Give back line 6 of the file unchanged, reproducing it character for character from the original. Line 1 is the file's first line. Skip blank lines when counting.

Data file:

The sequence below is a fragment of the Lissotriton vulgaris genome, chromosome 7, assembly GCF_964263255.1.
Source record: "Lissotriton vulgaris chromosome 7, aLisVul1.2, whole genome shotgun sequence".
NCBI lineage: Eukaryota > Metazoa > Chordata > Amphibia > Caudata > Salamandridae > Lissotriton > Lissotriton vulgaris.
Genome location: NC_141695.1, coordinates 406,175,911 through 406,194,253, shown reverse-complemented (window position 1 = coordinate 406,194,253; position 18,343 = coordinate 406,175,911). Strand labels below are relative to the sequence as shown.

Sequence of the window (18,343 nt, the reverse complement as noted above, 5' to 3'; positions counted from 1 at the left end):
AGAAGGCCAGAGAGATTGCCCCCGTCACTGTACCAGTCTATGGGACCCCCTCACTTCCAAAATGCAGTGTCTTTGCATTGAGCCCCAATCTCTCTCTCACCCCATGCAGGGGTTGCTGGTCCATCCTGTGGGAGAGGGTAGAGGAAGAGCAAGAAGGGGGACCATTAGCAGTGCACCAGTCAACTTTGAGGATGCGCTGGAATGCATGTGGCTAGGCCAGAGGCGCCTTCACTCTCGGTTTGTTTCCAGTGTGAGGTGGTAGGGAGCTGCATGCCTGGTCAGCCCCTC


AGAAGGCCAGAGAGATTGCCCCCGTCACTGTACCAGTCTATGGGACCCCCTCACTTCCAAAATGCAGTGTCTTTGCATTGAGCCCCAATCTCTCTCTCACCCCATGCAGGGGTTGCTGGTCCATCCTGTGGGAGAGGGTAGAGGAAGAGCAAGAAGGGGGACCATTAGCAGTGCACCAGTCAACTTTGAGGATGCGCTGGAATGCATGTGGCTAGGCCAGAGGCGCCTTCACTCTCGGTTTGTTTCCAGTGTGAGGTGGTAGGGAGCTGCATGCCTGGTCAGCCCCTC